The Community Assistance Project, funded by a grant from the Texas Access to Justice Foundation, provided community redevelopment assistance to legal aid attorneys and communities in Texas. Activities included training legal aid attorneys and communities, providing case support, coordinating information, and developing high-impact legal tools and analysis.
The Justice Center co-founded the UT Opportunity Forum, an interdisciplinary collaboration of University of Texas at Austin faculty working to foster the expansion of equitable opportunities for low-income Texans. Its mission was to foster relationships and strategies to promote more vibrant and equitable cities in Texas, with a focus on affordable housing, community planning, economic development, education, and transportation.
This innovative two-year title-clearing project provided low-income disaster survivors with the chance to move to higher opportunity neighborhoods, funded with a grant from the Texas General Land Office to assist survivors of Hurricanes Dolly and Ike. The project was part of a larger coordinated hurricane recovery program that included the participation of communities affected by the disasters, advocates for low-income survivors, and local, state, and federal agencies.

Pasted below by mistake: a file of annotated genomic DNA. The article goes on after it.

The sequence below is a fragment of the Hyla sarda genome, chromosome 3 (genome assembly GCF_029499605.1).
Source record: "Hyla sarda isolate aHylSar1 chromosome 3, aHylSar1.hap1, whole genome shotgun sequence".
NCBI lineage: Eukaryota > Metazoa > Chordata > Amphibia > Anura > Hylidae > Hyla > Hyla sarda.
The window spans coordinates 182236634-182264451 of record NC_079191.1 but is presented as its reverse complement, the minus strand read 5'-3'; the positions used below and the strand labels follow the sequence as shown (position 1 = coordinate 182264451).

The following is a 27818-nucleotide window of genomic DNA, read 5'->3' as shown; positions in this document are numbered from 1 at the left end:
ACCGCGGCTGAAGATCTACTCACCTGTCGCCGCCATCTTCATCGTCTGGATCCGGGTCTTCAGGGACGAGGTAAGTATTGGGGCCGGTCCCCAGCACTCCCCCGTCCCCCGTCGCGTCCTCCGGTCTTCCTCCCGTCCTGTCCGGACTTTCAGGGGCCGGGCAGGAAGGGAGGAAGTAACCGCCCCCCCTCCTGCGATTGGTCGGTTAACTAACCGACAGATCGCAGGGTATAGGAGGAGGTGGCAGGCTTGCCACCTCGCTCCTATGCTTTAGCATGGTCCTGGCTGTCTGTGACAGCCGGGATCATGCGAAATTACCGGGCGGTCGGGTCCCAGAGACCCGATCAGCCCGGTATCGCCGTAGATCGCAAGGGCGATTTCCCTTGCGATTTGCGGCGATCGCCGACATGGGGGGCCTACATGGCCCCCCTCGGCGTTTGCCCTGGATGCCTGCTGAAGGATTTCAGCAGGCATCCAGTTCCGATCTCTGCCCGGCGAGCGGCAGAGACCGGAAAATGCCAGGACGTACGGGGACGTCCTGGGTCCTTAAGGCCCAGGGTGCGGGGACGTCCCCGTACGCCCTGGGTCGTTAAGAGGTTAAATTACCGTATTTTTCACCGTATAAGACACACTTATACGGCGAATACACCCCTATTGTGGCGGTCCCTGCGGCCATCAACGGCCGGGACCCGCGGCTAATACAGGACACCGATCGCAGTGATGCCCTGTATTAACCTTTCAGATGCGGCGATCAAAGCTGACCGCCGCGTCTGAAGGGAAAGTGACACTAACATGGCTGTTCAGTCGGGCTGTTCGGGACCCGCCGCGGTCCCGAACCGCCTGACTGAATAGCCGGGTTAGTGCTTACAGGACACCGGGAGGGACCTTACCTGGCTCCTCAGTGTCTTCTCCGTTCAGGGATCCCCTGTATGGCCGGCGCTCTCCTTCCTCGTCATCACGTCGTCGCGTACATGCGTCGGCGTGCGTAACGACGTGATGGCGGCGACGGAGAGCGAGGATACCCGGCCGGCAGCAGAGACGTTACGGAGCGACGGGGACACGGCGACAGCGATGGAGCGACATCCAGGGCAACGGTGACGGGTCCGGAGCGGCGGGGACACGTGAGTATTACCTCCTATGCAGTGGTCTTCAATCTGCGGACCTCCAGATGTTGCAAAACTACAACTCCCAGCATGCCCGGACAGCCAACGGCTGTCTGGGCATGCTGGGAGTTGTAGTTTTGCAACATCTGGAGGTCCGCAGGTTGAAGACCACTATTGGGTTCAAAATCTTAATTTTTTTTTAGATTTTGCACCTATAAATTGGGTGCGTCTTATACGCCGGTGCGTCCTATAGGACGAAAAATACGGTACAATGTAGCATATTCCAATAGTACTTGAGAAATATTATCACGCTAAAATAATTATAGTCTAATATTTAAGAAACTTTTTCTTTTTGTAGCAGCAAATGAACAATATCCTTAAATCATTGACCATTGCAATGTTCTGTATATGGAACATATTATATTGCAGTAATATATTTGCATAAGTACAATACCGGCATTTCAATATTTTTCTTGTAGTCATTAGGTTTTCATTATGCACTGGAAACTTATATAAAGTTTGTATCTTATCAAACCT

The Justice Center, together with the UT Center for Disability Studies, worked with the Texas state housing finance and Medicaid agencies to develop innovative ways to support persons with disabilities in integrated housing opportunities through a new federal rental subsidy program. The initiative focused on persons with disabilities residing in Texas institutions who have extremely low incomes.
The Justice Center and the LBJ School of Public Affairs completed a major study for the Texas Legislature on the use of contracts for deed in Texas colonias. The study estimated the number of outstanding contracts for deed and examined title irregularities associated with informal land sales and intestate inheritance. Faculty and students conducted more than 1300 in-person interviews with colonias residents in seven border counties and three counties in Central Texas.